Tennessee Supreme Court Changes Rule 4 on Service of Process

The Tennessee Supreme Court has issued four orders adopting amendments to various rules of procedure that will go into effect on July 1, subject to approval from the Tennessee General Assembly.

These include changes to the rules of criminal procedure and evidence, but, today, I’m going to talk about how Tennessee Rule of Civil Procedure 4 has changed. Here is a link to the proposed changes. This includes changes to service of process, which is a critical step in any litigation.

On this issue, it’s Tenn. R. Civ. P. 4.04 that is amended, where a plaintiff tries to serve a defendant via certified mail. Specifically, the amendments add a provision that allows for valid service where a defendant “refuse[s] to accept delivery” of the certified mail, as long as the record contains:

a return receipt stating that the addressee or the addressee’s agent refused to accept delivery, which is deemed to be personal acceptance by the defendant pursuant to Rule 4.04(11)

The Advisory Commission Comments provide a helpful warning for these situations. They state that “the Postal Service’s notation that a registered or certified letter is ‘unclaimed’ is no longer sufficient, by itself, to prove that service was ‘refused.’ ”

This comment clearly reminds plaintiffs to make sure that the return receipt states “refused” and not “unclaimed.” This distinction is important, since so many defendants simply never go to the post office to pick up their certified mail, because they assume it’s just a lawsuit, demand letter, or some other collection correspondence. This Comment makes clear that a lazy defendant does not submit itself to personal jurisdiction.

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Two Signatures Not Required: New Tennessee Supreme Court Decision Finds Personal Guarantees will be Enforced by Their Clear Text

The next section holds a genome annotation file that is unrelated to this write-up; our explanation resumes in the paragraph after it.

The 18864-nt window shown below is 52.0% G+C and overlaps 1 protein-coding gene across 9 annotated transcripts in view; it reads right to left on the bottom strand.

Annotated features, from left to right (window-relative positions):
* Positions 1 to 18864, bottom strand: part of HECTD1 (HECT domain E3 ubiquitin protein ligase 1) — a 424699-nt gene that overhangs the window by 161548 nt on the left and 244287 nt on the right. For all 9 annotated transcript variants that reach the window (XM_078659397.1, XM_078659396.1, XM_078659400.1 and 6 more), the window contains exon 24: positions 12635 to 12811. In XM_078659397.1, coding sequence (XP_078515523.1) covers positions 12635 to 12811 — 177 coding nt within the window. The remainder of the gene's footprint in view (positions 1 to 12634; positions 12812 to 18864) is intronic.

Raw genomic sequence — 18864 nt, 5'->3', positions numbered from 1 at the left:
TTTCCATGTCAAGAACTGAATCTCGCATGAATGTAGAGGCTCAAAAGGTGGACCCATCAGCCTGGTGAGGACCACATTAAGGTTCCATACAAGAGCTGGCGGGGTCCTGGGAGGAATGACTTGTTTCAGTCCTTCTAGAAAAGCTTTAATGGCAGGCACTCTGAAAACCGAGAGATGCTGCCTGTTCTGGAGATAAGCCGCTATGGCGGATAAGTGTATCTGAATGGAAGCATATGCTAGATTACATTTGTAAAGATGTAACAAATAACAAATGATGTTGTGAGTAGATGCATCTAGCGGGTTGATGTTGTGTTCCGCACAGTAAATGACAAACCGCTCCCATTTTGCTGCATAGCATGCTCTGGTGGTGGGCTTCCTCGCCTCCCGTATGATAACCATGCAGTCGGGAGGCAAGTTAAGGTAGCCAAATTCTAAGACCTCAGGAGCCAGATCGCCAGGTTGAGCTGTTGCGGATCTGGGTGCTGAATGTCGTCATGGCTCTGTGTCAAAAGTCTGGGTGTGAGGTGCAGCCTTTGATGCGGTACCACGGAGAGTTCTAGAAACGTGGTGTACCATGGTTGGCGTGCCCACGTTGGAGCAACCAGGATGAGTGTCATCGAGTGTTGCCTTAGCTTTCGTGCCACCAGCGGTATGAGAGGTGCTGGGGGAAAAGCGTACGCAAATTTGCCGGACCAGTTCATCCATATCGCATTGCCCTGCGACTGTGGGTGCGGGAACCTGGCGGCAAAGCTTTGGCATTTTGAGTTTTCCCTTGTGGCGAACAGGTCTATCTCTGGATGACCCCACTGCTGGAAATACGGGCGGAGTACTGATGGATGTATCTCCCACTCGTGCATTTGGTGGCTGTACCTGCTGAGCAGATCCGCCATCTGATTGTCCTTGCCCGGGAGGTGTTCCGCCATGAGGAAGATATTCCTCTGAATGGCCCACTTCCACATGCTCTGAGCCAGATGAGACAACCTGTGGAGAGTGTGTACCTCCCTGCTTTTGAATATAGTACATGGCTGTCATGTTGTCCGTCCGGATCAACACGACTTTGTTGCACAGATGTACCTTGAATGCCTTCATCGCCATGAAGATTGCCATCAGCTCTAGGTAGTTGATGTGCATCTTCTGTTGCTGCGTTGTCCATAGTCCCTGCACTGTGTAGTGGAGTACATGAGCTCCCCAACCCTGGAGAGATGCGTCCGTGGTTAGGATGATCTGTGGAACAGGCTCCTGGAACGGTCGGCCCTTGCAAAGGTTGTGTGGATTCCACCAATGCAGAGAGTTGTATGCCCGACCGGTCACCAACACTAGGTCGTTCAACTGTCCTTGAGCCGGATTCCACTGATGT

Lately (i.e. in this economy), I’m constantly fighting over the enforceability of personal guarantees.

A personal guarantee is an agreement by which a third party agrees to personally repay another person’s/corporation’s debt. When a corporate entity doesn’t have a credit history or sufficient assets, a lender will generally ask for an individual to personally guarantee the debt. Creditors, obviously, want guarantees, because more parties obligated to repay your debt increases your chances for repayment. If a creditor files a lawsuit, it can obtain a judgment for the debt against all of the guarantors.

With the rise in defaults, guarantors are getting sued more than ever before. Their only defense is to attack the guarantee, and, as a result, the text of these agreements is constantly being tested. A common issue relates to the signature line(s): if a corporation’s president signs a contract that contains guarantee language, does the president need to sign twice, both as “Bob Smith, President” and then a second time as “Bob Smith?”

In the past, the overwhelming outcome was that there needed to be two signatures–one from the President and one from the Individual.

So, in that context, you’ll understand why I liked the recent Tennessee Supreme Court case of 84 Lumber Company v. Bryan Smith (Dec. 12, 2011). There, the Supreme Court looked only at the text of the contract. That text clearly said that the person signing the contract for the corporation was also personally obligating himself  to serve as the guarantor. When the text is crystal clear, it doesn’t matter that there is only one signature.

So, even though the only signature on the contract was by ““R. Bryan Smith, President,” the Court said “[t]he explicit and unambiguous language of the contract points to only one conclusion: Mr. Smith agreed to be personally responsible for the amounts due on the account.”

A good practice would still be to get two signatures, but, in light of this case, it’s certainly not fatal to only have one signature.